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Met: Deputy Mayor Squares Up To Reorganisation

Force will continue to cut costs and consolidate infrastructure to cope with further reductions, says Stephen Greenhalgh

London’s Deputy Mayor for Policing has said he recognises the Metropolitan Police’s unresolved £233 million budget gap identified in the latest HMIC report – but added the inspectorate’s findings on officer numbers confused him.

At a lively session before the London Assembly Police and Crime Committee at City Hall, Stephen Greenhalgh (pictured) said the force was prepared for change and would focus on back office reductions to meet the savings target.

In their report on how forces were coping with cuts, HMIs said the Met was one of three forces that had not prepared adequately for government grant reductions as it had not provided a plan for the remaining £233 million it must take out of its annual budget.

The Met did not provide HMIC with figures about what proportion of its workforce would be in frontline roles by 2015 for the report, although the inspectorate suggested that the force will lose 4 per cent of its officers in that time.

But Mr Greenhalgh said he did not know how the inspectorate had formed this conclusion. He told assembly members that Mayor Boris Johnson was committed to keeping officer numbers at 32,000 – “roughly where we are now”.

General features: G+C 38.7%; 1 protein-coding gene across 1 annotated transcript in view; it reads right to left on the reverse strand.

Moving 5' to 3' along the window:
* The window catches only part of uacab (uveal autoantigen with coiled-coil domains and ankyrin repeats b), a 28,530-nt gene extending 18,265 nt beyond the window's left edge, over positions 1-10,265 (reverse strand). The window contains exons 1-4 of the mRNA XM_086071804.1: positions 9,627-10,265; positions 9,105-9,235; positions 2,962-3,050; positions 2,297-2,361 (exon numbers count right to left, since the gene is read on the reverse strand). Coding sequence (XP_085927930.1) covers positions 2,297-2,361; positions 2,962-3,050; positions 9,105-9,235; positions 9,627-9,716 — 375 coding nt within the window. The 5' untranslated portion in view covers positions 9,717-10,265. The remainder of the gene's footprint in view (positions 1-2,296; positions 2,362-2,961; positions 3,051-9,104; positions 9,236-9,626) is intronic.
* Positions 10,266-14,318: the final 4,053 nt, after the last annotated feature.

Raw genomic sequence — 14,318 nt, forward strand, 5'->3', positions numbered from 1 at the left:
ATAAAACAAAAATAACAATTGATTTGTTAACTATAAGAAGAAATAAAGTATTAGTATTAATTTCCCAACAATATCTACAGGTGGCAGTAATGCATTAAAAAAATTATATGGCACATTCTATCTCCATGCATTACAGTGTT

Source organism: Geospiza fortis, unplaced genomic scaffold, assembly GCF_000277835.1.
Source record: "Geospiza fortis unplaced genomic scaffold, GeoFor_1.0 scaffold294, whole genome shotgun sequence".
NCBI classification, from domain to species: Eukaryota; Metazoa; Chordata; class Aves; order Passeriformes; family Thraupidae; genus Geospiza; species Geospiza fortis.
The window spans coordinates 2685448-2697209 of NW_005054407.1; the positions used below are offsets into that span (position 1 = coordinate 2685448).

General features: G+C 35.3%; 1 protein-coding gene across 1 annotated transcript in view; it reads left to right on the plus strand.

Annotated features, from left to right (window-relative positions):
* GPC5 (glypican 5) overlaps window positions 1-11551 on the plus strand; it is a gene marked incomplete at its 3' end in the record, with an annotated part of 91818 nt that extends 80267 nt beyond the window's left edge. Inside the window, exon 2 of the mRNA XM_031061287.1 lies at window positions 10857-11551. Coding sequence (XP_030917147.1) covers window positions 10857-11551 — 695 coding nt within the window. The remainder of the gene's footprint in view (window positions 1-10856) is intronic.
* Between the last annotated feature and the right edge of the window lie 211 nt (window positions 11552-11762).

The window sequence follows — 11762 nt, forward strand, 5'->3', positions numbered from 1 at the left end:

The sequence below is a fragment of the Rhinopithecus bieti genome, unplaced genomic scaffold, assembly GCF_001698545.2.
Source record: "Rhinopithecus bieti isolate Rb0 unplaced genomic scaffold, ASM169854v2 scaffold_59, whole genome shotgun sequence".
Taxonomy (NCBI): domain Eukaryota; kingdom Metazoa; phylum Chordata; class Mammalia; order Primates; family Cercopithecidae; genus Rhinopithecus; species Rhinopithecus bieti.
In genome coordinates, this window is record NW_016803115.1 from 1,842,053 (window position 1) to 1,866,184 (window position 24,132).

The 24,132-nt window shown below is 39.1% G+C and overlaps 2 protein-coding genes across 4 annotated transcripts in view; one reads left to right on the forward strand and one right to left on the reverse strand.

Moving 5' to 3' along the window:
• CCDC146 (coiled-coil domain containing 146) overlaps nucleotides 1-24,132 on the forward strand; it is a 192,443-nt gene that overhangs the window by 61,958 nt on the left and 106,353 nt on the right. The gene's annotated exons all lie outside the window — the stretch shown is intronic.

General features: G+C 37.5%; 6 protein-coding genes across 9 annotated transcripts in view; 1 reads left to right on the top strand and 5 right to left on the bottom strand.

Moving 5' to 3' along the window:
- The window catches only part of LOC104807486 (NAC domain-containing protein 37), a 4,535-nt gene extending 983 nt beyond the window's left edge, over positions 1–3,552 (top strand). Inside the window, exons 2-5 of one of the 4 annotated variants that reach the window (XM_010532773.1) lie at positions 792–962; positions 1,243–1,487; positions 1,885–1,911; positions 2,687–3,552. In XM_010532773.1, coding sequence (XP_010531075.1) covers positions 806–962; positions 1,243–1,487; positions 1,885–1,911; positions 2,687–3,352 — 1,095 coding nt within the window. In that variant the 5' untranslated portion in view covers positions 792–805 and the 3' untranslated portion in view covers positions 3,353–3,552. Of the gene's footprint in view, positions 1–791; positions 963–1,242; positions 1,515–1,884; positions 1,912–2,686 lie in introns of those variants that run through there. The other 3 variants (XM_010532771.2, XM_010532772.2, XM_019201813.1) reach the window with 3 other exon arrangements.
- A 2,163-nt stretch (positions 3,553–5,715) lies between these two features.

He also pointed out Mayor had challenged the Met to find another £50m of savings this year, pointing out that the £233 million figure were the savings required by 2015.

The Deputy Mayor said: “I challenge the assumptions around the reduction of officer numbers. That I don’t believe is necessarily going to be the case.

“I do believe that if we focus on rationalising the property estate, significant savings and improvements to operational efficiency can be made.

“Reforms could take costs out without dramatic reduction in officer numbers.” Mr Greenhalgh told assembly members that savings would begin in the back office “before we look at any reduction in warranted officers”.

During the meeting, Met Assistant Commissioner Simon Byrne said 400 officers were manning police front counters each day and 200 were working in custody suites.

He said the force is cutting front counter opening hours and opening larger custody suites to replace smaller facilities and these moves would put more officers on the frontline.

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